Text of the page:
Since you can duplicate all the climate models’ output with a simple one-line equation, I assume you can cover the same time period at a vastly lower computational cost. Therefore you can run a climate projection which is 99% equivalent to the best current models out 1,000 years in the future. In other words, enough playing around with the past, producing “projections” where we already know the historical results — let’s see what our climate will be like out to the year 3,000! Will we have snowball earth, or will the surface temperature be at 1 million degrees like the core? (h/t Al Gore)
Inquiring minds want to know …
Hope your day today (yesterday’s tomorrow) has less rat sh*t.

William C Rostron
June 25, 2013 5:51 am

Good summary. I might add, as a math modeler myself (nuclear power plant simulation), that the higher the order of the system, the more likely it is to diverge from reality once the constraints of the “learning dataset” run out. Anyone that has done polynomial curve fits has seen this. Or better, everyone that has done neural network modeling as seen this. The problem is that data fits aren’t first principles; they are, as many have pointed out, merely enforced correlations. We recently rewrote a part of our turbine model that used to employ curve fits to valve position data to get the simulation to match the plant, with a system that more closely implemented the first principle physics. In this case, the model became more complex, which was necessary to model the physics. Once we got the physics right, all of the extra curve fitting stuff that we had installed to force the model to match the plant data went away. I know that I’m being a little vague here, but the general principle is that you can always create a model that matches data. That’s not the issue. The problem is to get the physics right.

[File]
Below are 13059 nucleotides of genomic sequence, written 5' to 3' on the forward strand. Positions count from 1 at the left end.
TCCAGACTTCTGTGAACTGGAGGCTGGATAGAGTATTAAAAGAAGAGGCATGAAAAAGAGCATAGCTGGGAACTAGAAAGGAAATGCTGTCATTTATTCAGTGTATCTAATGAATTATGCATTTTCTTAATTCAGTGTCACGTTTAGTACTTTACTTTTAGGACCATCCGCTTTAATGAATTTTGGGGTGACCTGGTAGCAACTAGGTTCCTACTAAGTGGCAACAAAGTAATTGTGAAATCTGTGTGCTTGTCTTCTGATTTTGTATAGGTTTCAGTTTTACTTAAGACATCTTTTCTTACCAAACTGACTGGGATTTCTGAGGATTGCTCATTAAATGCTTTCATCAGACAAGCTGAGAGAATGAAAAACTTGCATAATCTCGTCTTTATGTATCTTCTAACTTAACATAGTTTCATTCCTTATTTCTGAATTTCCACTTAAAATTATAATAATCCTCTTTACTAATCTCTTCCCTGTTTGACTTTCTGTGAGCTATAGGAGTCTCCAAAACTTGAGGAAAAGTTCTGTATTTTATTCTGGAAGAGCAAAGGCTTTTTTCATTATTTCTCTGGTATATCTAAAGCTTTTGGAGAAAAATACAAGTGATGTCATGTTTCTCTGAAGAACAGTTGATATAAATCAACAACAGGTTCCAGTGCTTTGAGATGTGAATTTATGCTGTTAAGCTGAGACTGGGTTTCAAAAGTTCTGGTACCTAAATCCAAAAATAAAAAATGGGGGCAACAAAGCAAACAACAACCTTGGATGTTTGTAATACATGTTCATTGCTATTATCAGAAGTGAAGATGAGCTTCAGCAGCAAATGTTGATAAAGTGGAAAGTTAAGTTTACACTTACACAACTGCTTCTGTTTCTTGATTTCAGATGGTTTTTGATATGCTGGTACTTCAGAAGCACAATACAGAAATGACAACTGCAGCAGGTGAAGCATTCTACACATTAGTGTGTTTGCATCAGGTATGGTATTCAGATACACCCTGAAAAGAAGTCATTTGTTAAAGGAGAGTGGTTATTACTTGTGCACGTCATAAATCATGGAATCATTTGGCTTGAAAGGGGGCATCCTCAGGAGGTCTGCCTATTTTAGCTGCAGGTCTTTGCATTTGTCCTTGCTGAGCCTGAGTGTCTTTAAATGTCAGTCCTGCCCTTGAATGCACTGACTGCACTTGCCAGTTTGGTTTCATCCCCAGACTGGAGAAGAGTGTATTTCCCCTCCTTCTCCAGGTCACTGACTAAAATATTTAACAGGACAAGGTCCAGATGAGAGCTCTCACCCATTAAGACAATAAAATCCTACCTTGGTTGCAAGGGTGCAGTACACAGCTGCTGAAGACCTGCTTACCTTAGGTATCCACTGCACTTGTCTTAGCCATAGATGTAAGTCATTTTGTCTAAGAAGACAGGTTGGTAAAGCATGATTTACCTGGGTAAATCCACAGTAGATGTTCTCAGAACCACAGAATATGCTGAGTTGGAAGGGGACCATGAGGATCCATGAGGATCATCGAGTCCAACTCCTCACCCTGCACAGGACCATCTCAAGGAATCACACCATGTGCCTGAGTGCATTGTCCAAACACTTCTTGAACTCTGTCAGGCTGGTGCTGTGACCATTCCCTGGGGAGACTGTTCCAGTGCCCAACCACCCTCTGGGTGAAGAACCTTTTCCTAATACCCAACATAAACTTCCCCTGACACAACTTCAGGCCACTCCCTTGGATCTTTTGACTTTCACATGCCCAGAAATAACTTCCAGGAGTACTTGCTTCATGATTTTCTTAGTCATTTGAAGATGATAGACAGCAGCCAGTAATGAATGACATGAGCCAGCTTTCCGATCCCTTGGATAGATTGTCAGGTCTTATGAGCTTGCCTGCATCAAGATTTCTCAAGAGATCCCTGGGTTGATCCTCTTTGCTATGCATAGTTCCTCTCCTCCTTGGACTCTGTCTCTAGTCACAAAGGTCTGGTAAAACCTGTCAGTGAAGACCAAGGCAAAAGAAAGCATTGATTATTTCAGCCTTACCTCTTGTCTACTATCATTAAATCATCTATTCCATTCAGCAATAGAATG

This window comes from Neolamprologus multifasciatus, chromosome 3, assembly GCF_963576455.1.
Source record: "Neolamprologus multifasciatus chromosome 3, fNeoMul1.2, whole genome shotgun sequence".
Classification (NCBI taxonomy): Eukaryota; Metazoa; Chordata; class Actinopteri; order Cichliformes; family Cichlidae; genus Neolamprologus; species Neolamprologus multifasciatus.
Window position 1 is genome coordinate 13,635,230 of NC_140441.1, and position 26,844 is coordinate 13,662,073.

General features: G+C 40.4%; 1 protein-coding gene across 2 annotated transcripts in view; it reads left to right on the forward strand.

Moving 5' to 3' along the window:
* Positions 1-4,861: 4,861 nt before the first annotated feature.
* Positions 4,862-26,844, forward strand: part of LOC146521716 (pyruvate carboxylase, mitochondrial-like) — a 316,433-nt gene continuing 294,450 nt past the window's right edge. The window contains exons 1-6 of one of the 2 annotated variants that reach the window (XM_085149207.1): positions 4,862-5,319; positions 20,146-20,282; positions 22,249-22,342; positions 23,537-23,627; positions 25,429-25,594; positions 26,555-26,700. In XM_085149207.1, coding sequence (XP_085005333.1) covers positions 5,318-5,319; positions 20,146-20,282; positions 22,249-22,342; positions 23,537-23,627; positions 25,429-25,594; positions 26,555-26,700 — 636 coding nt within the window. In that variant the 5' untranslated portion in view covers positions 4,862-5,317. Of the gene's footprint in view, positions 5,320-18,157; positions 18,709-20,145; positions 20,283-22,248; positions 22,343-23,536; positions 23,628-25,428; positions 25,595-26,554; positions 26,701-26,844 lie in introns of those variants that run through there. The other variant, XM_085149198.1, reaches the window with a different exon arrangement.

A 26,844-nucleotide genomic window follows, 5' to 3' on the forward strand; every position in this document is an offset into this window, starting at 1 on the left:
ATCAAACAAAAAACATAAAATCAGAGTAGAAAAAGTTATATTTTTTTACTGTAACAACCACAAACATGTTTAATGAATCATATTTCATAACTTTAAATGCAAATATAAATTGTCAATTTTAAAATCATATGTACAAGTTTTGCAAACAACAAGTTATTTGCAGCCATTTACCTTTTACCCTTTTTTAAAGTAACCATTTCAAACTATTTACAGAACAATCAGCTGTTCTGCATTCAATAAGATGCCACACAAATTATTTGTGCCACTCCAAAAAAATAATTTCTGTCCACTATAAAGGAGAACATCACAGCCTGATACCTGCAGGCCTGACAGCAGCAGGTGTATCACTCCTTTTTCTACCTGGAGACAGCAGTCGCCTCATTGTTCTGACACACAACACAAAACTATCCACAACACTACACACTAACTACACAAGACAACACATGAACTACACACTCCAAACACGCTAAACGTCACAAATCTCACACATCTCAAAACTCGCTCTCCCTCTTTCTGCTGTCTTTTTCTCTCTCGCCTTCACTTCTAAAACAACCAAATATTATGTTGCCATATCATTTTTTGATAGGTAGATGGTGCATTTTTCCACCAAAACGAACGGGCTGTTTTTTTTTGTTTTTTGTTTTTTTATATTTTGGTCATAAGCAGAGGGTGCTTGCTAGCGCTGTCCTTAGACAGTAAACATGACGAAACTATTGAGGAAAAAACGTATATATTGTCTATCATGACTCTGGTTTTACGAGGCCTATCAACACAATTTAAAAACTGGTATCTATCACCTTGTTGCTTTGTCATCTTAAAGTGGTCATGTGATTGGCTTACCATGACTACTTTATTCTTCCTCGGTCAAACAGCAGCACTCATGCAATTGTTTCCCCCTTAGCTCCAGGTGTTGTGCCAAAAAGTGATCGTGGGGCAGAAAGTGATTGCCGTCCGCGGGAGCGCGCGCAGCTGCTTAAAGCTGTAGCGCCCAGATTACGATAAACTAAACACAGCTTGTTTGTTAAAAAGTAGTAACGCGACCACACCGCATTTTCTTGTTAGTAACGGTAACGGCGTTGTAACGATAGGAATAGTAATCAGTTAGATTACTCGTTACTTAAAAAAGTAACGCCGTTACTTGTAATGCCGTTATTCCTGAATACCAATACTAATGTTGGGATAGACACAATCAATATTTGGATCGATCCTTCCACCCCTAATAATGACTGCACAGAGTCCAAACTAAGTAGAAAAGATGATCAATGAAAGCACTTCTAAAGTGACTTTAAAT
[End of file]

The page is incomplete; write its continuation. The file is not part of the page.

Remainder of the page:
I did control systems engineering for about 20 years before delving into power plant modeling. I’ve commented before about Willis’ hypothesis of climate system control, that automatically regulates earth’s temperature. I happen to agree: that’s what the system looks like to me, too. The fact that the measured water vapor feedback (from satellite data) demonstrate negative slope confirms this (against climate model assumptions of positive slope). Changes in atmospheric conditions (pressure, contaminates, cosmic rays, etc.) are, in effect, fiddling with the thermostat. The actual physical mechanics of the regulator are complex and not easily modeled. But that doesn’t matter as much as the fact that the feedback exists and seems to have been working for thousands of years.
Climate models are never going to work until that energy balance regulator system is included. It is a critical piece of physics, necessary to explain everything else. Until that works in the model, future projections of climate by that model are worthless.

June 25, 2013 6:12 am

My understanding is that the model outputs, by replicating the inputs lagged are equivalent to an time-series model of the ARIMA form. More about this at the end of this comment.
This is an important result and needs to be published in a journal. Your work reveals that the models do not “demonstrate the degree of correspondence between the model and the material world” needed to form the basis of public policy as set out by Oreskes and others in their Science article Verification, Validation, and Confirmation of Numerical Models in the Earth Sciences.